Quote by AlanHB
Just remember that there are no boring scales, just boring players.

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#8
It really helps to start with slow music with slow and obvious chord changes, such as blues. In most blues, you only have three chords to worry about and its pretty easy to emphasize each change.

I agree with HotSpurJr above - it's an ear issue more than anything. This is something you build with experience but you really need to work on it to be a good soloist. Not knowing what chord you're playing over is a recipe for mindless scale runs etc. It takes a lot of practice to get to the point where you can really play progressions well, so it's perfectly normal that this isn't something that comes easily.

My advice is to start learning a lot of music by ear - chords and solos. That really helps build your ear. If you haven't spent a lot of time on that yet - start now!
#9
+10 to everything here. Great advice.

Another point of interest is this:

Using a pentatonic scale "changes" the progression you are soloing over to one chord.

Using a major/minor scale forces you to make the changes.

You should be able to hear the chord progression in question in your head, even if theres no music playing. That's step 1.
"There are two styles of music. Good music and bad music." -Duke Ellington

"If you really think about it, the guitar is a pointless instrument." - Robert Fripp
#10
Quote by Jehannum

The success of this method depends on your musical imagination.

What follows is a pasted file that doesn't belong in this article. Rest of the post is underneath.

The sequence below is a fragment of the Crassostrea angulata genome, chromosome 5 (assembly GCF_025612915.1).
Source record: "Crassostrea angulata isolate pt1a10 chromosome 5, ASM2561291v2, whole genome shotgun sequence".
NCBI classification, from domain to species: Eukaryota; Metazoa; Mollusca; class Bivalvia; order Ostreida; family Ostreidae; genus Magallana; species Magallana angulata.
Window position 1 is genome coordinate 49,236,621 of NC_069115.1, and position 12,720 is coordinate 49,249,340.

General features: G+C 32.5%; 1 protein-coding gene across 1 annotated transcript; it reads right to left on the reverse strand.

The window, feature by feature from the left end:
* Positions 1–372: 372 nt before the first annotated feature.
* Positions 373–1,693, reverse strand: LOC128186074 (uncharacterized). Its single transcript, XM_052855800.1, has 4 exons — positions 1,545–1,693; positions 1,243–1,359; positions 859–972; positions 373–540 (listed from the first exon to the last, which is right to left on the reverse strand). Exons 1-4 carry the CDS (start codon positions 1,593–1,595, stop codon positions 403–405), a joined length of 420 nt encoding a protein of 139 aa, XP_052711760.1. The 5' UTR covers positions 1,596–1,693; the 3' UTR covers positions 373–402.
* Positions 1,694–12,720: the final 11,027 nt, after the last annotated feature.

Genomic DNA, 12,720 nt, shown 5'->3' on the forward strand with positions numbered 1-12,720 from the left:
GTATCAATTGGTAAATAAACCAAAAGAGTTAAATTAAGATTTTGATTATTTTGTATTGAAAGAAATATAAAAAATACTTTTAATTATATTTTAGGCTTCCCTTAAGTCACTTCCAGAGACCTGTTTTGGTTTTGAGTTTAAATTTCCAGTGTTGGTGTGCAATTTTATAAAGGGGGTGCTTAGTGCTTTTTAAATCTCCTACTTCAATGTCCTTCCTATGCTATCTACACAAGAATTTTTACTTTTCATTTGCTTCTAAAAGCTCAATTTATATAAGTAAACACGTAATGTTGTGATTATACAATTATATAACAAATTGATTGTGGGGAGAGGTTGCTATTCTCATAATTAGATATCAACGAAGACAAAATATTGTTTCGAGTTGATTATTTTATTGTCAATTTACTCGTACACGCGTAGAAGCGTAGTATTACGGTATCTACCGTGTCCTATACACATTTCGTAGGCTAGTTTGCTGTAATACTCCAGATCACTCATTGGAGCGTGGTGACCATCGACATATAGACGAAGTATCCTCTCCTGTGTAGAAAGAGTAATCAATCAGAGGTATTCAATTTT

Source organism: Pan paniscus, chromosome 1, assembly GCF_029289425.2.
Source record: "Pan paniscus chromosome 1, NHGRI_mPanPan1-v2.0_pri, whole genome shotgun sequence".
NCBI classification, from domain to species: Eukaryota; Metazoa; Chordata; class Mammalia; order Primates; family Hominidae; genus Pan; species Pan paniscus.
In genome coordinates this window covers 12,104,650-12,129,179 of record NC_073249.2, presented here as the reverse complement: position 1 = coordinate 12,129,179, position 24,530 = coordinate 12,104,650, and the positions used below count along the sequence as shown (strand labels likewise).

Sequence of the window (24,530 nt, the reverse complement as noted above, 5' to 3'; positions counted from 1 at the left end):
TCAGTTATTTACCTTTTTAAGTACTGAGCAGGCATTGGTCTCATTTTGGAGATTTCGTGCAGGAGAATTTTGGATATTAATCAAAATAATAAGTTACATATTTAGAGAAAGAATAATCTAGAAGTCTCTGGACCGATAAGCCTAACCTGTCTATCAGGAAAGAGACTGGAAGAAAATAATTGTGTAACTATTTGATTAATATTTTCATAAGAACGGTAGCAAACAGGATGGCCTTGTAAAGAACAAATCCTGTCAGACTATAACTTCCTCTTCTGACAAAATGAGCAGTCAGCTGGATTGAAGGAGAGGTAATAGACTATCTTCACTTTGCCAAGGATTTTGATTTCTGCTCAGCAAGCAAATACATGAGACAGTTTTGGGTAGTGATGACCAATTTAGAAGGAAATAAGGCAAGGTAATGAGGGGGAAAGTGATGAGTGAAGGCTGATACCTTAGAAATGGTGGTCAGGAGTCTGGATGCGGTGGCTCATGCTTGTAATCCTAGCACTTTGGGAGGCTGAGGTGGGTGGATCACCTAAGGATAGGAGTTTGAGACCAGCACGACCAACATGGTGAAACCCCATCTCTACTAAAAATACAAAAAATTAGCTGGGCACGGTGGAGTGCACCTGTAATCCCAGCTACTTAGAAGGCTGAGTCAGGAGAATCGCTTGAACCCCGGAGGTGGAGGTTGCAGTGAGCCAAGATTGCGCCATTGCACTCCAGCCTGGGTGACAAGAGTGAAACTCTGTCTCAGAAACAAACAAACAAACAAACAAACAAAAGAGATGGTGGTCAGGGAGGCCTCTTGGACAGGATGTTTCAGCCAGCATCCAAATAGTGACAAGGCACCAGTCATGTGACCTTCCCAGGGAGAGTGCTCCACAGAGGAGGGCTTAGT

Yes and no.

Before you musical imagination can kick in, you have to be able to think in music. People with poorly-developed ears don't think in music very well - the pitches they hear in their head are not well-defined. So they'll get an idea in their head, and they'll try to play it, and it'll be super frustrating ... because that idea doesn't actually exist.

To run with the language analogy: until you can hear something and play it accurately and (relatively) quickly, you don't speak the language of music. The sounds you hear in your head may have no more connection to actual pitches than the sounds I imagine when I try to think of what a sentence in Chinese would sound like has to actual Chinese.

This is a little strange, because people think that they're thinking in pitches. But they're actually not. e.g., if you ask a non musician and a non-musician to sing a melody line, without words, the musician will probably sing it as a series of pitches all on the same vowel sound (ah-ah-ah-ah, varying in pitch) whereas the non-musician will often sing it not varying the pitch (or varying the pitch in extremely inaccurate ways) but changing the vowel "ah eee o o." Their brain subconsciously knows that something is supposed to be changing there, but they can't actually process it properly, so they substitute something in that they can process properly.